Stephen J. Schueler, M.D.

Overview Symptoms Evaluation Treatment questions for doctor specialist Home Care pain in adults pain in children skin wound using a cane using a walker using crutches warning signs Underlying Cause Anatomy

Knee Injury Using a Cane

You might benefit from a cane if you have difficulty walking due to a knee injury. If you are elderly, a cane might allow you to perform normal activities without assistance.

Proper Cane Length
The handle of your cane should reach to the crease in your wrist when you stand upright and the end of the cane is resting on the floor.

Using a Cane
Hold the cane in the hand on the side opposite the leg that needs support. When you step on the bad leg, the cane should be on the ground at the same time. For example, if your left leg is painful or injured, you should use the cane with your right arm. When you step with your left leg, the cane in your right hand and your left leg should be on the ground at the same time.

Follow these steps:

  • Position your cane one small stride ahead and step forward onto the bad leg. Place weight on your bad leg and the arm that is supported by the cane. Your elbow should be slightly bent as you support your weight.
  • Step forward with the good leg.

Climbing Stairs with a Cane
Climb one stair at a time and rest on one step before moving to the next step.

Follow these steps:
  • Grasp the handrail with the hand that is on the same side as the bad leg.
  • Place your weight on the bad leg and on the arm that is supported by the cane.
  • Step up to the next step with your good leg.
  • Transfer your weight to the good leg.
  • Move the cane and the bad leg to the step where you placed the good leg.
  • Support and stabilize yourself with your legs, the cane, and the handrail before moving to the next step.

Going down Stairs with a Cane
Go down one stair at a time and rest on one step before moving to the next step.

Follow these steps:
  • Grasp the handrail with the hand that is on the same side as the bad leg.
  • Place your weight on the good leg.
  • Place your bad leg and the cane on the step below.
  • Transfer your weight to the bad leg and the arm supported by the cane.
  • Move the stable leg to the step where you placed the cane and the bad leg.
  • Support and stabilize yourself with your legs, the cane, and the handrail before moving to the next step.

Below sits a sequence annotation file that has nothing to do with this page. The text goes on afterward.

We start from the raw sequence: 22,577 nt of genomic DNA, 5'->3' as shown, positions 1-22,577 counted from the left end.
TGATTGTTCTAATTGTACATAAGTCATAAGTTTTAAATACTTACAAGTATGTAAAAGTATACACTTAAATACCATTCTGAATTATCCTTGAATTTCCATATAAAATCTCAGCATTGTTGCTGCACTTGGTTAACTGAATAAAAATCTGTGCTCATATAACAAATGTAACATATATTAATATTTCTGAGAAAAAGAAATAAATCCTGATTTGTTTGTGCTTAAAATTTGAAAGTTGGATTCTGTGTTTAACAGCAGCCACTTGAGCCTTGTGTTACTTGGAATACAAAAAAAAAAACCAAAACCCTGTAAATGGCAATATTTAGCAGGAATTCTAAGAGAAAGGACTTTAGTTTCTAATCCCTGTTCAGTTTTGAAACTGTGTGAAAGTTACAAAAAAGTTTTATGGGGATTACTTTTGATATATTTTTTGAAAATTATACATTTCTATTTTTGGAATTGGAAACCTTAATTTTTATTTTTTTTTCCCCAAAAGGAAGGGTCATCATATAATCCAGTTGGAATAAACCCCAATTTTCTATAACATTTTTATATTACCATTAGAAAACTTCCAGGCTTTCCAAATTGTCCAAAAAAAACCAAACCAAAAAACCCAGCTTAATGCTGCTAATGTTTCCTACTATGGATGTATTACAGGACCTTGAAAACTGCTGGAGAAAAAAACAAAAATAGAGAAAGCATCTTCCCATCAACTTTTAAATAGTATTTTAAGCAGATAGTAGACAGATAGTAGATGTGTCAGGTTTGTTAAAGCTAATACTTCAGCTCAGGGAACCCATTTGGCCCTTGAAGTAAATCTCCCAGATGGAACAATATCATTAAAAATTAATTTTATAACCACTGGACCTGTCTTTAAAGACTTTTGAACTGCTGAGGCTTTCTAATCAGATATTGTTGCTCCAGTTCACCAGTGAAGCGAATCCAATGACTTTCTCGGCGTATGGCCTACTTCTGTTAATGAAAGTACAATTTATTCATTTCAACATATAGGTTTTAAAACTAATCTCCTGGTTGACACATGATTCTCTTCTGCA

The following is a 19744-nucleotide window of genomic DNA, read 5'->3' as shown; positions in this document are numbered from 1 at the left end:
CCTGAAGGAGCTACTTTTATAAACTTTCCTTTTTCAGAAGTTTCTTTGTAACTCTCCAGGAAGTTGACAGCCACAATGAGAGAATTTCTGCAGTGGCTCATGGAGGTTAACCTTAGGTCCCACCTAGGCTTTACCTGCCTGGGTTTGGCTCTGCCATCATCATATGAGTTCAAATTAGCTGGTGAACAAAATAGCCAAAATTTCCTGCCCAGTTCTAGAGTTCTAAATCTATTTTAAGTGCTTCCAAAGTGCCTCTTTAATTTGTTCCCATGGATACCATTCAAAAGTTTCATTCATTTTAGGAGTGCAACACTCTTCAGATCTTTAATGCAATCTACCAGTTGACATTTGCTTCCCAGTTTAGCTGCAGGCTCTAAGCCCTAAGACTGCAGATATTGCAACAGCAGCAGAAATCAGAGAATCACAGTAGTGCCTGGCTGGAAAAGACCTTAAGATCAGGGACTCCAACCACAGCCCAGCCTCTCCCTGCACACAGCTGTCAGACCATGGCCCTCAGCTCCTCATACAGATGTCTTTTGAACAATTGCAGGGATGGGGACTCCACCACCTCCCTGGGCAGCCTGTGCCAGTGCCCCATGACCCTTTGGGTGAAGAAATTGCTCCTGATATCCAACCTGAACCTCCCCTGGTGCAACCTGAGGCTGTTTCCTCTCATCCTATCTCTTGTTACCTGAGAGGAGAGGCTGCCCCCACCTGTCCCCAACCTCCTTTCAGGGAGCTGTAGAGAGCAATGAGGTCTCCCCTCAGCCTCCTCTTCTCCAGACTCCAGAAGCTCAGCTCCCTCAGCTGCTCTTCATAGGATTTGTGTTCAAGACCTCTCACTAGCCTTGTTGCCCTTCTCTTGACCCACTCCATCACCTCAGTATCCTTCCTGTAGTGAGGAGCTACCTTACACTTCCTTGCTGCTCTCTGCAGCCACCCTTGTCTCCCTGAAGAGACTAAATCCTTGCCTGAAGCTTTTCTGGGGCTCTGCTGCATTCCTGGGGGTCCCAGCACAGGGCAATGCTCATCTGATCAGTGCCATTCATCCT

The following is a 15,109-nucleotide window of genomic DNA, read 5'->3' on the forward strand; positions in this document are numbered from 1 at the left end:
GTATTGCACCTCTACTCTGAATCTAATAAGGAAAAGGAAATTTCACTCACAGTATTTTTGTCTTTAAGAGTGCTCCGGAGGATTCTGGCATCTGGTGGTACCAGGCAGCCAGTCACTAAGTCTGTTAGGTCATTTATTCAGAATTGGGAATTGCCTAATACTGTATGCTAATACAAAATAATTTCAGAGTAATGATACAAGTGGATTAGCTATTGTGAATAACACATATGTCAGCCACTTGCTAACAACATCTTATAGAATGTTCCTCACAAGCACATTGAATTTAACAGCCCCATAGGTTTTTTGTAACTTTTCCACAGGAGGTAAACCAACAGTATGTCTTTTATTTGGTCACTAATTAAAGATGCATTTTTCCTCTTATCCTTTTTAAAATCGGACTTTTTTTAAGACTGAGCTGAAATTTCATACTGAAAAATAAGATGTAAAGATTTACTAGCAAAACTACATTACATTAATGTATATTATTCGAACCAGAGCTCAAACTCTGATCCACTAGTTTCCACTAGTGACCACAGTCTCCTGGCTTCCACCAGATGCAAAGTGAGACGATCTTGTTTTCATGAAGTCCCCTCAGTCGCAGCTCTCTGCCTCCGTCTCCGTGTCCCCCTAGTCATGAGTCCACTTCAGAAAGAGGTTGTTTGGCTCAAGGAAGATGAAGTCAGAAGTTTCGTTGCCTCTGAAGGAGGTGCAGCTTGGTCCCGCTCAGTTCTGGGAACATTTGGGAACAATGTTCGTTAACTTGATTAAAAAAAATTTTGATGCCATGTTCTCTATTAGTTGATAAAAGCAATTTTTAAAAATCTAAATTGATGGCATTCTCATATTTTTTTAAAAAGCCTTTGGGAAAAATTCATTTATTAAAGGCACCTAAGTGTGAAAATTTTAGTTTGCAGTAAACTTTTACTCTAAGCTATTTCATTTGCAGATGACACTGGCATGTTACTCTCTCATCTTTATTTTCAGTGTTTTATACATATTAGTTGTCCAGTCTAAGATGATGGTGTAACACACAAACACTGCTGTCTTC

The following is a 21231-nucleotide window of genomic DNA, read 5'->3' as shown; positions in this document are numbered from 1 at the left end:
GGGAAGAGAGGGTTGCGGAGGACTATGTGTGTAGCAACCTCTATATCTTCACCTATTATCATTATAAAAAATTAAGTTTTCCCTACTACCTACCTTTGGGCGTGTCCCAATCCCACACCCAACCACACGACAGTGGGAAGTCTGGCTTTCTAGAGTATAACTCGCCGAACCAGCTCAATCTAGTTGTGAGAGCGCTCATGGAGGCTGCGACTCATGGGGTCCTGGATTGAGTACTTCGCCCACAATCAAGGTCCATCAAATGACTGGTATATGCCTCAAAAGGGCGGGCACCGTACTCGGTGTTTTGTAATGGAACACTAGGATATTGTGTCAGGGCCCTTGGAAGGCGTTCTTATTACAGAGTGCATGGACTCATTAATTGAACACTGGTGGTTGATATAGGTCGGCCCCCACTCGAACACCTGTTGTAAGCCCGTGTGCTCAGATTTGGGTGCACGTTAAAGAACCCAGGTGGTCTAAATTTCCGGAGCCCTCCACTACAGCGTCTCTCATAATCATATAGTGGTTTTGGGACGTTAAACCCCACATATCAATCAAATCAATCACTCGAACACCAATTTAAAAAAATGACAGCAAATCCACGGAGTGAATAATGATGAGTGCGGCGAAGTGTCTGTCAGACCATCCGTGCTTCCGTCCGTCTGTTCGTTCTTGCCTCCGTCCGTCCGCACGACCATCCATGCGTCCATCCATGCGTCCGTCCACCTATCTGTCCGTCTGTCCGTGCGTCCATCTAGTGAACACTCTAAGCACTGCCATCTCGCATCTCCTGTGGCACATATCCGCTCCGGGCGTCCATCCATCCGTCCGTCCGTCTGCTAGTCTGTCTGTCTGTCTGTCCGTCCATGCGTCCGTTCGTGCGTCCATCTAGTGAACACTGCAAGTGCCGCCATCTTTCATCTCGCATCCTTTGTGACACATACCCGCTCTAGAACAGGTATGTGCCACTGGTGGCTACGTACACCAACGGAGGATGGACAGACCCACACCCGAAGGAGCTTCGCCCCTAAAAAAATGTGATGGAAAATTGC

Continue to Knee Injury Using a Walker

Last Updated: Sep 10, 2010 References
Authors: Stephen J. Schueler, MD; John H. Beckett, MD; D. Scott Gettings, MD
Copyright DSHI Systems, Inc. Powered by: FreeMD - Your Virtual Doctor

PubMed Knee Injury References
  1. Drabicki RR, Greer WJ, DeMeo PJ. Stress fractures around the knee. Clin Sports Med. 2006 Jan;25(1):105-15, ix. [16324977]
  2. Fredericson M, Yoon K. Physical examination and patellofemoral pain syndrome. Am J Phys Med Rehabil. 2006 Mar;85(3):234-43.[16505640]
  3. Garnett WR. GI effects of OTC analgesics: implications for product selection. J Am Pharm Assoc (Wash). 1996 Sep;NS36(9):565-72. [8824076]
  4. Jordan K, Jinks C, Croft P. A prospective study of the consulting behaviour of older people with knee pain. Br J Gen Pract. 2006 Apr;56(525):269-76. [16611515]
  5. Khan Z, Faruqui Z, Ogyunbiyi O, Rosset G, Iqbal J. Ultrasound assessment of internal derangement of the knee. Acta Orthop Belg. 2006 Jan;72(1):72-6. [16570898]
  6. Mitchell HL, Carr AJ, Scott DL. The management of knee pain in primary care: factors associated with consulting the GP and referrals to secondary care. Rheumatology (Oxford). 2006 Jun;45(6):771-6. [16461443]
  7. Rose NE, Gold SM. A comparison of accuracy between clinical examination and magnetic resonance imaging in the diagnosis of meniscal and anterior cruciate ligament tears. Arthroscopy. 1996 Aug;12(4):398-405.[8863996]
  8. Scharf HP, Mansmann U, Streitberger K, Witte S, Kramer J, Maier C, Trampisch HJ, Victor N. Acupuncture and knee osteoarthritis: a three-armed randomized trial. Ann Intern Med. 2006 Jul 4;145(1):12-20. [16818924]
FreeMD is provided for information purposes only and should not be used as a substitute for evaluation and treatment by a physician. Please review our terms of use.